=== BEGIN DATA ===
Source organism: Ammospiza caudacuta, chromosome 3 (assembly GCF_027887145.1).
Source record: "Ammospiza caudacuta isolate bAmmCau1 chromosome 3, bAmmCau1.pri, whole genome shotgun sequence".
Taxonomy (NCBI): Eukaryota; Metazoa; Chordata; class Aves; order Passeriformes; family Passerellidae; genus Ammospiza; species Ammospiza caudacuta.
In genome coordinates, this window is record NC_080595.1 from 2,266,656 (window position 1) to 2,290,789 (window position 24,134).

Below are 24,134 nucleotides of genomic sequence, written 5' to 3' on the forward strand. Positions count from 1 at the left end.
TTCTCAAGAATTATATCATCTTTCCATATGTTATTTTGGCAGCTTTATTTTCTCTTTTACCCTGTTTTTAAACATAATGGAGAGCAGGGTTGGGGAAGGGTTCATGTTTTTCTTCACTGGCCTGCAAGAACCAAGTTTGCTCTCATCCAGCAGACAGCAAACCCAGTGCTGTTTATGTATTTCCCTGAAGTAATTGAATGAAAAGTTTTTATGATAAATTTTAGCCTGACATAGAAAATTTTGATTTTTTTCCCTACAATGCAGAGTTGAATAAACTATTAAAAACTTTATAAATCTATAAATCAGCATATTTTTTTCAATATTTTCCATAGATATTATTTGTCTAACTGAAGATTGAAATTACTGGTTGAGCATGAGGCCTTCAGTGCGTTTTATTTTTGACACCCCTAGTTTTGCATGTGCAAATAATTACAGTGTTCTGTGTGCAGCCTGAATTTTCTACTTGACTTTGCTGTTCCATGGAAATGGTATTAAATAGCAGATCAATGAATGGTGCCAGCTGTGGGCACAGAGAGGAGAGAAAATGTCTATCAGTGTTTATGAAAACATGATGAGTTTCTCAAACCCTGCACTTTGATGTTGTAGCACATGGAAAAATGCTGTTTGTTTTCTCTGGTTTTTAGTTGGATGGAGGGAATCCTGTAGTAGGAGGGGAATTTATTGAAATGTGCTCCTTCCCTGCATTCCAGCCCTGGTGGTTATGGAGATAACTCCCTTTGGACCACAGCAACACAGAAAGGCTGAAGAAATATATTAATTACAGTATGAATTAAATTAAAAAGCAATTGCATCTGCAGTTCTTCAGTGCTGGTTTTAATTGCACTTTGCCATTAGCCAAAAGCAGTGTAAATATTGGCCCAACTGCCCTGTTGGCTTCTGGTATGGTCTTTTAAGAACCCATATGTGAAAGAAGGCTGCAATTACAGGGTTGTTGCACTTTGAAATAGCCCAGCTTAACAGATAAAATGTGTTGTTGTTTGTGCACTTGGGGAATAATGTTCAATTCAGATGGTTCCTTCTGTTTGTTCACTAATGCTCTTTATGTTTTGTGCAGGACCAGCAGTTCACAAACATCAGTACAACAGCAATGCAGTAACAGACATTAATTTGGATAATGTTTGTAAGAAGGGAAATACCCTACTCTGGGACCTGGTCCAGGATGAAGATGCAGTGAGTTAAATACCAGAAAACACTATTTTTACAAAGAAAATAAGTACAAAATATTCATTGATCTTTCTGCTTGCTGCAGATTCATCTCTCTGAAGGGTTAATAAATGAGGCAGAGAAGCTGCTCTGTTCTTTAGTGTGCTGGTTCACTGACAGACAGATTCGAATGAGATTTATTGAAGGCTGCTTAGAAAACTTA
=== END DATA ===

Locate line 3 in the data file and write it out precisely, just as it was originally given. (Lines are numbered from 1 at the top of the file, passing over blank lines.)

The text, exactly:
Taxonomy (NCBI): Eukaryota; Metazoa; Chordata; class Aves; order Passeriformes; family Passerellidae; genus Ammospiza; species Ammospiza caudacuta.